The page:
Here are the first Five Rules of Genealogical Organization:
Rule 1: Every document has an owner
Rule 2: Every document needs to associated with its owner
Rule 3: Every document may have multiple owners
Rule 4: Keep and maintain, as much as possible, all original documents
Rule 5: It isn't organized until it is accessible
OK, so here is the next rule:
Rule 6: Paper is neither good nor evil
Here is a summary of how this all works up to this point.
It all starts with paper (or some paper substitute). Historically, at least since 1454 A.D., the most common way to transmit, copy or preserve information has been with paper. More recently, many genealogically significant documents have been preserved on microfilm. However, the Age of Microfilm is rapidly drawing to a close. For the most part the product of genealogical research was, and to some extent, continues to produce paper in some form or another. Let me describe how organizing your genealogical records proceeds by using a hypothetical situation.
We start with the average researcher (or AR) finding a document or other supporting record. This could be anything from a book to a certificate. In the past, those documents would pile up in the form of original paper records or copies. (I spent a small fortune on photocopies). In this hypothetical situation, I am going to focus on one, single record. In this case, I am going to use a birth certificate as an example.
So, the AR (average researcher) has a paper birth certificate. The first think she should do is reduce the certificate to a digital copy. She does this with a scanner or digital camera (cell phones work fine). She also enters the document in as a source in her genealogical database program. For this hypothetical, she is using one of the commercial programs that synchronize with the online FamilySearch.org Family Tree. She also attaches a digital copy of the birth certificate to her entry in her genealogy program. Now the program has a source citation to the birth certificate and an attached copy of the same document. She makes sure that this source and all the information gleaned from it are included in her records for each person mentioned. (I am not going into detail about the process of evaluating the source in this series). This is her first attached document, so it gets the first number in her numbering series. (I might suggest a number like "1" or something similar. Although, you could include a date such as 2015-08-12 (1) or whatever). Since this is an "original" of the certificate and not a photocopy, she adds the source citation to her document list/index/contents and puts the paper copy away for safe keeping (using proper archival methods) into a folder/box/file drawer/safe place.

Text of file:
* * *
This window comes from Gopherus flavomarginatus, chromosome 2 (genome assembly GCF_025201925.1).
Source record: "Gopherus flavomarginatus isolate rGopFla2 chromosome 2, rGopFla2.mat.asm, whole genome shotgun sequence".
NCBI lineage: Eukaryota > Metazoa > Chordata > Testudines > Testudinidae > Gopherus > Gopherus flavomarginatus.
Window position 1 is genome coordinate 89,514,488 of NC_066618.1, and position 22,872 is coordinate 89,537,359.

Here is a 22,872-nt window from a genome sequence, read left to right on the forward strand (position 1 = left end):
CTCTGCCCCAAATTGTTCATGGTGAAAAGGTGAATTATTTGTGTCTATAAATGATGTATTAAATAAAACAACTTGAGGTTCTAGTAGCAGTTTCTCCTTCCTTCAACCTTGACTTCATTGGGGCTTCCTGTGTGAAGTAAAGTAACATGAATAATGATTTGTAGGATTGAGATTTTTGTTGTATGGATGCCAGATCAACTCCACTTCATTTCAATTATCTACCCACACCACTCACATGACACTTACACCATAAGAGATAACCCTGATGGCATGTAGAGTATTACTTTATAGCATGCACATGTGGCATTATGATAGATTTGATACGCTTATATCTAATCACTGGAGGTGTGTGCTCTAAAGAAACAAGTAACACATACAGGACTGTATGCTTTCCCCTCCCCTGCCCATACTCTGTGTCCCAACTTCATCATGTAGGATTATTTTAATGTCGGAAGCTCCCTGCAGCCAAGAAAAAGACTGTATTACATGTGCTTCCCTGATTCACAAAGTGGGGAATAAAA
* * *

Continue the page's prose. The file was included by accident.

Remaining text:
She repeats this whole process for every document she finds. At the end of a few years, she has a huge file of documents, all numbered sequentially and an index to all the documents (hopefully kept on her computer). She also has a lot of people in her genealogy program and has been careful not to add people without citing a source. If she is smart, (which she is) she also uploads all her information to the Family Tree on FamilySearch.org and includes all the sources and digital copies of all the documents.
OK, now it is time to change the facts in the hypothetical situation. The AR in this second case has already got a huge pile of paper documents but no genealogical database program. He is faced with a much more difficult and time-consuming task. He needs to start entering his data into a genealogical database program. But as he does so, he needs to attach copies of all the stuff in his pile of paper to each appropriate individual. He is obviously helped if he had some semblance of organization to start out, but in many cases, he will be faced with documents that are owned by more than one person and he will have to go through the who procedure, just as if he were starting out from the beginning. He will have to look at each paper copy and verify that all the information and a source citation are attached digitally to each person mentioned in the document. He will also have to scan or digitally photo all the paper and make sure that the digital images and source citations are attached to the appropriate people in his genealogical database program.
As a side note at this point, I should point out that any paper organization you have developed that did not include a numbering system for the documents and somehow relating each document to each person mentioned in the document, is not going to a lot of help in getting the whole pile of paper organized. Color-coding and all that are not going to be much help but a numbering system can simply be added to the entries for each individual as you add them to the genealogical database program.
One last change to the hypothetical in this post. Let's suppose that the AR has both a pile of paper and thousands of names in a genealogical database program. He or she has just saved themselves a considerable amount of typing, but little else. If the entries in the computer program are extensive, any time saved in having already done the typing is usually lost in searching the list of sources to see if the source and a digital copy of the source have already been added to the program.
Don't get discouraged. There is no free lunch here. (See Heinlein, Robert A. The Moon Is a Harsh Mistress. New York: Putnam, 1966). It would have been wonderful if you and I had just had the insight to do something like this when we started, but now we have the programs, the paper and the task.